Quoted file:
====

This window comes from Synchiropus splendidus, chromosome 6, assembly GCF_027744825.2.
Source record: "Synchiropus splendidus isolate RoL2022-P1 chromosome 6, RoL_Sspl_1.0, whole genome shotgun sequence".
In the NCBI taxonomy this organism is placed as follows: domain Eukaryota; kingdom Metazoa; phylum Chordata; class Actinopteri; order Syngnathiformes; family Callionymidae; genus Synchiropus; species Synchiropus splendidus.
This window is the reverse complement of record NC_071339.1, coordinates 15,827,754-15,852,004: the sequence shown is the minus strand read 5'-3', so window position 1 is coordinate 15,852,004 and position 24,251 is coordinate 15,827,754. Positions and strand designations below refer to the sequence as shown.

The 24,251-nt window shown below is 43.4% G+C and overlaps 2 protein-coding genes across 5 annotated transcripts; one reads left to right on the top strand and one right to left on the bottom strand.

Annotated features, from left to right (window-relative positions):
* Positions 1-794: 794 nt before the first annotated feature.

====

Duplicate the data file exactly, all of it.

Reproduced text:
This window comes from Synchiropus splendidus, chromosome 6, assembly GCF_027744825.2.
Source record: "Synchiropus splendidus isolate RoL2022-P1 chromosome 6, RoL_Sspl_1.0, whole genome shotgun sequence".
In the NCBI taxonomy this organism is placed as follows: domain Eukaryota; kingdom Metazoa; phylum Chordata; class Actinopteri; order Syngnathiformes; family Callionymidae; genus Synchiropus; species Synchiropus splendidus.
This window is the reverse complement of record NC_071339.1, coordinates 15,827,754-15,852,004: the sequence shown is the minus strand read 5'-3', so window position 1 is coordinate 15,852,004 and position 24,251 is coordinate 15,827,754. Positions and strand designations below refer to the sequence as shown.

The 24,251-nt window shown below is 43.4% G+C and overlaps 2 protein-coding genes across 5 annotated transcripts; one reads left to right on the top strand and one right to left on the bottom strand.

Annotated features, from left to right (window-relative positions):
* Positions 1-794: 794 nt before the first annotated feature.